Sunday, March 20, 2011

What Does it Mean to be Like a Berean?

What does it mean to be like or follow the example of the Bereans? When I was growing up in the independent baptist church I was taught about the Bereans in the context of everyone but the baptist's being wrong in their doctrine and the importance of always testing every teaching that is outside of the baptist church against what I had been taught in the baptist school and church that I was attending. But now that I am older and striving to follow the example of the Bereans, I have come to a different understanding of Acts 17:10-11.

In this passage we read: "Then the brethren immediately sent Paul and Silas away by night to Berea. When they arrived, they went into the synagogue of the Jews. These were more fair-minded than those in Thessalonica, in that they received the word with all readiness, and searched the Scriptures daily to find out whether these things were so."

While it IS true that they tested what they were taught, it wasn't their doctrinal statement that they were using for the testing, but the Scriptures, and we also find that passage says they "were more fair-minded than those in Thessalonica". If we look back at those in Thessalonica, we will find that they weren't as open minded and didn't receive the word, but instead got jealous and plotted against those who were bringing the word.

What the Lord has taught me as I am learning to be more like the Bereans is that I need to be more open minded to the teachings of others and willing to admit that much of what I was taught for the first 20+ years of my life was not really based on the Scriptures but based on legalistic doctrine of men, which I now consider to be false teachings. I have learned to listen with an open mind, realizing that I have butchered the Scriptures from behind the pulpit when teaching what I have been taught without first testing those teachings against the Scriptures.

This is from the Berean Bible Society Website:

So, when we say that someone is a "Berean" we mean that they do two things: (1) They have an open mind and willingly receive the Word of God when it is taught to them and (2) But then, they check out what they were taught by comparing it with the Scriptures.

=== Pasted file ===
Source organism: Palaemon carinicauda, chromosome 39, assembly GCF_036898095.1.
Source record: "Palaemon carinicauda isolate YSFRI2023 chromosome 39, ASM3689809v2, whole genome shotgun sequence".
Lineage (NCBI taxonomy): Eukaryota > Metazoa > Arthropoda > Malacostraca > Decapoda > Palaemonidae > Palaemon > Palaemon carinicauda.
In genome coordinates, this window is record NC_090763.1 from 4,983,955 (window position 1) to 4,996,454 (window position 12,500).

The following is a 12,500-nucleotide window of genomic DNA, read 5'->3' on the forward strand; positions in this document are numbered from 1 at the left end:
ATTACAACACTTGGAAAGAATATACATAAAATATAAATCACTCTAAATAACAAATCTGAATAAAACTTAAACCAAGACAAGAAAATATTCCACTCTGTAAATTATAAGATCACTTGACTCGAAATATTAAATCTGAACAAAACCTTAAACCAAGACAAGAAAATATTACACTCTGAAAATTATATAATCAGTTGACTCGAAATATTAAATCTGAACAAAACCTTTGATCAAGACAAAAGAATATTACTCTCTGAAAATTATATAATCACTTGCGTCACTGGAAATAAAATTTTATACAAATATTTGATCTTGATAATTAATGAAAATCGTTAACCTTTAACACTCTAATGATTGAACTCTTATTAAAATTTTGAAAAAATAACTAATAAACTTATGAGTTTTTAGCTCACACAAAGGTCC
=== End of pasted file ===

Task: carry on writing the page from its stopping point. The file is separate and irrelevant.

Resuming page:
Both aspects are important. Some people are so closed minded that they will not even listen to anything new or that might threaten what they already know. Others are so gullible that they accept whatever is told them without ever checking it against what the Bible says. Both extremes are to be avoided.

A Berean is one who has a balanced viewpoint. We listen to what someone has to say because we are eager to learn the word of God more perfectly. We realize that we have not learned it all. But then, we take what we have heard and compare it with the Bible. Then, if both match, we have learned something and increased our knowledge of God's Word, rightly divided.

Tuesday, January 11, 2011

The Gathering Exists for the Going

By Dave Black

Another good reminder this morning from Eric Carpenter that we gather for mutual edification, not for worship (worship is 24/7). But why mutual edification? I put it this way to my students: The gathering exists for the going. The commission of our Lord which comes upon every believer must be given highest priority (Matt. 28:19-20). This means that, as important as mutual edification is, we must put top value upon God's agenda for the church. There's nothing wrong in coming together to be mutually strengthened ... unless it keeps us from reaching our town and our world for Christ.